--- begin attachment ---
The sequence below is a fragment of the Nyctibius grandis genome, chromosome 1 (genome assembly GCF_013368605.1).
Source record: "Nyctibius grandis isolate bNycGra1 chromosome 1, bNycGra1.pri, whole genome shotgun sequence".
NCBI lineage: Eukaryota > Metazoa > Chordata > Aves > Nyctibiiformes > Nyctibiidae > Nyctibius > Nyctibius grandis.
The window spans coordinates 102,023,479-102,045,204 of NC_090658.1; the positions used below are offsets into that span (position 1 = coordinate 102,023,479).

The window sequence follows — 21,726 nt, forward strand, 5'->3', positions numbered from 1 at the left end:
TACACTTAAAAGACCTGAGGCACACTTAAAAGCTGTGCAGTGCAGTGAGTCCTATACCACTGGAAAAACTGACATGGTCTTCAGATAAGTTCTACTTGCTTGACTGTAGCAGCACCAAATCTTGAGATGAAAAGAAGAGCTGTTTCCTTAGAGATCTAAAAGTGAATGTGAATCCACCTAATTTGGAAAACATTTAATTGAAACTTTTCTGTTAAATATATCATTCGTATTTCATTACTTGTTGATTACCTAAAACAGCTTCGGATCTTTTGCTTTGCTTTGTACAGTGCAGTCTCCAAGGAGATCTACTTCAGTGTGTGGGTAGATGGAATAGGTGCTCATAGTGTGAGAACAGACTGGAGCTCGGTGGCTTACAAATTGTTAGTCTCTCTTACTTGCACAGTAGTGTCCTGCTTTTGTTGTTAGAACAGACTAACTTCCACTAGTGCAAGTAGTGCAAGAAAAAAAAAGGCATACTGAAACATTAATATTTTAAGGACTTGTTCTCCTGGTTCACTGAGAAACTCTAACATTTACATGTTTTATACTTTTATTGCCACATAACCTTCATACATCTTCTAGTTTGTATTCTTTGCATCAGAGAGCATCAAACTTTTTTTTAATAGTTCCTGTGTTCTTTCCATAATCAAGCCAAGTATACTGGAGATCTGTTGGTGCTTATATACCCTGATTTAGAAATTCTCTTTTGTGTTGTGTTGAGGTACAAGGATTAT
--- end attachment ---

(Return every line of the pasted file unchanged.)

The sequence below is a fragment of the Nyctibius grandis genome, chromosome 1 (genome assembly GCF_013368605.1).
Source record: "Nyctibius grandis isolate bNycGra1 chromosome 1, bNycGra1.pri, whole genome shotgun sequence".
NCBI lineage: Eukaryota > Metazoa > Chordata > Aves > Nyctibiiformes > Nyctibiidae > Nyctibius > Nyctibius grandis.
The window spans coordinates 102,023,479-102,045,204 of NC_090658.1; the positions used below are offsets into that span (position 1 = coordinate 102,023,479).

The window sequence follows — 21,726 nt, forward strand, 5'->3', positions numbered from 1 at the left end:
TACACTTAAAAGACCTGAGGCACACTTAAAAGCTGTGCAGTGCAGTGAGTCCTATACCACTGGAAAAACTGACATGGTCTTCAGATAAGTTCTACTTGCTTGACTGTAGCAGCACCAAATCTTGAGATGAAAAGAAGAGCTGTTTCCTTAGAGATCTAAAAGTGAATGTGAATCCACCTAATTTGGAAAACATTTAATTGAAACTTTTCTGTTAAATATATCATTCGTATTTCATTACTTGTTGATTACCTAAAACAGCTTCGGATCTTTTGCTTTGCTTTGTACAGTGCAGTCTCCAAGGAGATCTACTTCAGTGTGTGGGTAGATGGAATAGGTGCTCATAGTGTGAGAACAGACTGGAGCTCGGTGGCTTACAAATTGTTAGTCTCTCTTACTTGCACAGTAGTGTCCTGCTTTTGTTGTTAGAACAGACTAACTTCCACTAGTGCAAGTAGTGCAAGAAAAAAAAAGGCATACTGAAACATTAATATTTTAAGGACTTGTTCTCCTGGTTCACTGAGAAACTCTAACATTTACATGTTTTATACTTTTATTGCCACATAACCTTCATACATCTTCTAGTTTGTATTCTTTGCATCAGAGAGCATCAAACTTTTTTTTAATAGTTCCTGTGTTCTTTCCATAATCAAGCCAAGTATACTGGAGATCTGTTGGTGCTTATATACCCTGATTTAGAAATTCTCTTTTGTGTTGTGTTGAGGTACAAGGATTAT